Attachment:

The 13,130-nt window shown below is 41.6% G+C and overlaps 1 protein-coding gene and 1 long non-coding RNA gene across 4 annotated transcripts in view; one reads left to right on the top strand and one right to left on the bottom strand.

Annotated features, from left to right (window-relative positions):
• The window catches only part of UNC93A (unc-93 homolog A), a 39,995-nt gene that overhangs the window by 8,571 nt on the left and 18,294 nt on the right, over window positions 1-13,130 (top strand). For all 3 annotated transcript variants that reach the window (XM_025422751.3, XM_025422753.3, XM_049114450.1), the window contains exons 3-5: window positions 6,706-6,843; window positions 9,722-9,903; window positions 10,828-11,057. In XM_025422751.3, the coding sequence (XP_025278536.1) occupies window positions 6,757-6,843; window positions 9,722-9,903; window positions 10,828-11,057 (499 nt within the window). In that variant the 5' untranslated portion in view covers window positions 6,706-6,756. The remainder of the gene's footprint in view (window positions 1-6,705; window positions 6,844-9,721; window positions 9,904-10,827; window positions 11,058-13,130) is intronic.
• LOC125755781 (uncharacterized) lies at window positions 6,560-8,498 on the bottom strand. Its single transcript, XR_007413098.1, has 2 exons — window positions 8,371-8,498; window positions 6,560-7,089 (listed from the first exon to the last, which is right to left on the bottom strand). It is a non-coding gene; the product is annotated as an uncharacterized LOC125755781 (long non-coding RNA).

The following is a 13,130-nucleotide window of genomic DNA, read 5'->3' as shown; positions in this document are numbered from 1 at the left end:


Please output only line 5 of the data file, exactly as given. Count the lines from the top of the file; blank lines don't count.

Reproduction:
The following is a 13,130-nucleotide window of genomic DNA, read 5'->3' as shown; positions in this document are numbered from 1 at the left end: